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Generic<Programming>: Mappings between Types and Values


October 2000 C++ Experts Forum/Generic<Programming>


The term "conversion" in C++ describes the process of obtaining a value of one type from a value of another type. However, sometimes you need a different kind of conversion: you might need to obtain a value when you have a type, or the other way around. Such conversions are unnatural to C++ because the world of types and that of values are separated by a thick boundary. In certain circumstances, however, you need to cross the border between the two, and this column discusses how to do that.

Mapping Integers to Types

A surprisingly simple template can be very helpful to many generic programming idioms:

template <int v>
struct Int2Type
{
    enum { value = v };
};

Int2Type "generates" a distinct type for each distinct constant integral value passed. This is because different template instantiations are distinct types, so Int2Type<0> is different from Int2Type<1> and so on. In addition, the value that generated the type is "saved" in the enum member value.

You might use Int2Type whenever you need to quickly "typify" an integral constant. Say, for example, that you design a NiftyContainer class template.

template <typename T>
class NiftyContainer
{
    ...
};

NiftyContainer stores pointers to T. In some member functions of NiftyContainer, you need to clone objects of type T. If T is a non-polymorphic type, you would say:

T* pSomeObj = ...;
T* pNewObj = new T(*pSomeObj);

With polymorphic types, the story is a bit more complicated, so let's say you establish the convention that all polymorphic types to be used with NiftyContainer must define a Clone virtual function. You can then clone objects like so:

T* pNewObj = pSomeObj->Clone();

Because your container must be able to accommodate both types, you must implement both cloning algorithms and select the appropriate one at compile time. You then communicate whether or not a type is polymorphic through a boolean (non-type) template parameter of NiftyContainer and rely on the programmer to pass the correct flag.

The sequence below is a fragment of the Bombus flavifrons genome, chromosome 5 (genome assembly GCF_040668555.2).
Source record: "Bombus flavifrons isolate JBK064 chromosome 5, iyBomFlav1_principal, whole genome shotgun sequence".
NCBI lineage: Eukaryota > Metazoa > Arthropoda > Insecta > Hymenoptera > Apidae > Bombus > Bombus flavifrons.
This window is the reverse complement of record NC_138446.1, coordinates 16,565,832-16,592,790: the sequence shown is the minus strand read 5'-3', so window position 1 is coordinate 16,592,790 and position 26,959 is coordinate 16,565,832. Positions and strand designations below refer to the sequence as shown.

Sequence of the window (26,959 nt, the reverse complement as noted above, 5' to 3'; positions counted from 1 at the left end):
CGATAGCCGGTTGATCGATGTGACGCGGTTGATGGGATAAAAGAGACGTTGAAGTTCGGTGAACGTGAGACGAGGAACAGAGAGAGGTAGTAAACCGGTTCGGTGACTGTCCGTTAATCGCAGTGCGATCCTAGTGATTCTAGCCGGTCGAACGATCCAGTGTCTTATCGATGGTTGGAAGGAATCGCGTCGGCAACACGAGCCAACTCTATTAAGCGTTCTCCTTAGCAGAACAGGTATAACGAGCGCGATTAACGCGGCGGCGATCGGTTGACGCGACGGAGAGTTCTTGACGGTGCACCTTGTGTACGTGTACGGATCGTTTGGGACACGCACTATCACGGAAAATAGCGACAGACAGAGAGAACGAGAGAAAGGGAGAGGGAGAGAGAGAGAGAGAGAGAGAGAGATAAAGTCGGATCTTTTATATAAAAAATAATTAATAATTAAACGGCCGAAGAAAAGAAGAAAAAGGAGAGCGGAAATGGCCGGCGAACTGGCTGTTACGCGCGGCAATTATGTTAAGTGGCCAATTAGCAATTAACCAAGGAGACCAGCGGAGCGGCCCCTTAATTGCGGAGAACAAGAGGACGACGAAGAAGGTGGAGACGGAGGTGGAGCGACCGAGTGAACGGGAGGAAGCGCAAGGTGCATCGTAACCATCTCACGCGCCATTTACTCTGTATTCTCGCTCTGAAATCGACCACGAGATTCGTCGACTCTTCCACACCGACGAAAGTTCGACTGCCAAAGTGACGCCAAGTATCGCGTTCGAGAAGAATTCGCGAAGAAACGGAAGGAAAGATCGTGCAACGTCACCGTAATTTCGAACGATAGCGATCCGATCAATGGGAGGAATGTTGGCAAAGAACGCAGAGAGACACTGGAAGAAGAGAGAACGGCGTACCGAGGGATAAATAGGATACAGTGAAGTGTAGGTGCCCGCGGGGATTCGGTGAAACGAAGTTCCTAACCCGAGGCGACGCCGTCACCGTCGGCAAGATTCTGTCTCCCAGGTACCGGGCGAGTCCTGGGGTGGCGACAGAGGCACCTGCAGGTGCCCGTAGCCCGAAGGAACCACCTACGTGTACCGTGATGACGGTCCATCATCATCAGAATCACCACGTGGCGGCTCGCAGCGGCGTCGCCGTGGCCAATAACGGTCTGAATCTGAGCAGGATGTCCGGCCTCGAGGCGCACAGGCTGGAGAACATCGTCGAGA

template <typename T, bool isPolymorphicWithClone>
class NiftyContainer
{
    ...
};

NiftyContainer<Widget, true> widgetBag;
NiftyContainer<double, false> numberBag;

If the type you store in NiftyContainer is not polymorphic, you can optimize many member functions of NiftyContainer because you can count on constant object size and value semantics. In all these member functions, you need to select one algorithm or another depending on the isPolymorphic template argument.

At first glance, it seems like you can use a mere if statement.

template <typename T, bool isPolymorphic>
class NiftyContainer
{
    ...
    void DoSomething(T* pObj)
    {
        if (isPolymorphic)
        {
            ... polymorphic algorithm ...
        }
        else
        {
            ... non-polymorphic algorithm ...
        }
    }
};

The problem is that the compiler won't let you get away with this code. For example, if the polymorphic algorithm uses pObj->Clone, then NiftyContainer::DoSomething does not compile for any type that doesn't define a member function Clone. True, it is obvious at compile time what branch of the if statement executes. However, that doesn't matter to the compiler, which diligently tries to compile both branches, even if the optimizer will later eliminate the dead code. If you try to call DoSomething for NiftyContainer<int, false>, the compiler stops at the pObj->Clone call and says, "huh?"

But wait, there's more. If T is a polymorphic type, again the code might not compile. Assume T disables its copy constructor by making it private or protected — as a well-behaved polymorphic class should do. Then, if the non-polymorphic code branch attempts new T(*pObj), the code fails to compile.

It would be nice if the compiler didn't bother with compiling dead code, but that's not the case, so what would be a satisfactory solution?

As it turns out, there are a number of solutions, and Int2Type provides a particularly clean one. It can transform ad-hoc the boolean value isPolymorphic into two distinct types corresponding to isPolymorphic's true and false values. Then you can use Int2Type<isPolymorphic> with simple overloading, and voilà!

The incarnation of the "integral typifying" idiom is shown below.

template <typename T, bool isPolymorphic>
class NiftyContainer
{
private:
    void DoSomething(T* pObj, Int2Type<true>)
    {
        ... polymorphic algorithm ...
    }
    void DoSomething(T* pObj, Int2Type<false>)
    {
        ... non-polymorphic algorithm ...
    }
public:
    void DoSomething(T* pObj)
    {
        DoSomething(pObj, Int2Type<isPolymorphic>());